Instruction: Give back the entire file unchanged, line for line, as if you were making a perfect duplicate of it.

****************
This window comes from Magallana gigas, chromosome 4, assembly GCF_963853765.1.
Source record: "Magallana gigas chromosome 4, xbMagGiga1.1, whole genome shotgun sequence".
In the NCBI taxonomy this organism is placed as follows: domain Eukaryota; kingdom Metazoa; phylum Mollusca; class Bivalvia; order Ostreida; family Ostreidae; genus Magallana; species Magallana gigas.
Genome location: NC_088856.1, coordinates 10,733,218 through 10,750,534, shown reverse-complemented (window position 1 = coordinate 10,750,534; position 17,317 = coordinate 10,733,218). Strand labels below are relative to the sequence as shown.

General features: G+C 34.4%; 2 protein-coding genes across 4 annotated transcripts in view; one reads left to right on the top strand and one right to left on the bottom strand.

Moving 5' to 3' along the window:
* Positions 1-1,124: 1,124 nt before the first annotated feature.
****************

This window comes from Magallana gigas, chromosome 4, assembly GCF_963853765.1.
Source record: "Magallana gigas chromosome 4, xbMagGiga1.1, whole genome shotgun sequence".
In the NCBI taxonomy this organism is placed as follows: domain Eukaryota; kingdom Metazoa; phylum Mollusca; class Bivalvia; order Ostreida; family Ostreidae; genus Magallana; species Magallana gigas.
Genome location: NC_088856.1, coordinates 10,733,218 through 10,750,534, shown reverse-complemented (window position 1 = coordinate 10,750,534; position 17,317 = coordinate 10,733,218). Strand labels below are relative to the sequence as shown.

General features: G+C 34.4%; 2 protein-coding genes across 4 annotated transcripts in view; one reads left to right on the top strand and one right to left on the bottom strand.

Moving 5' to 3' along the window:
* Positions 1-1,124: 1,124 nt before the first annotated feature.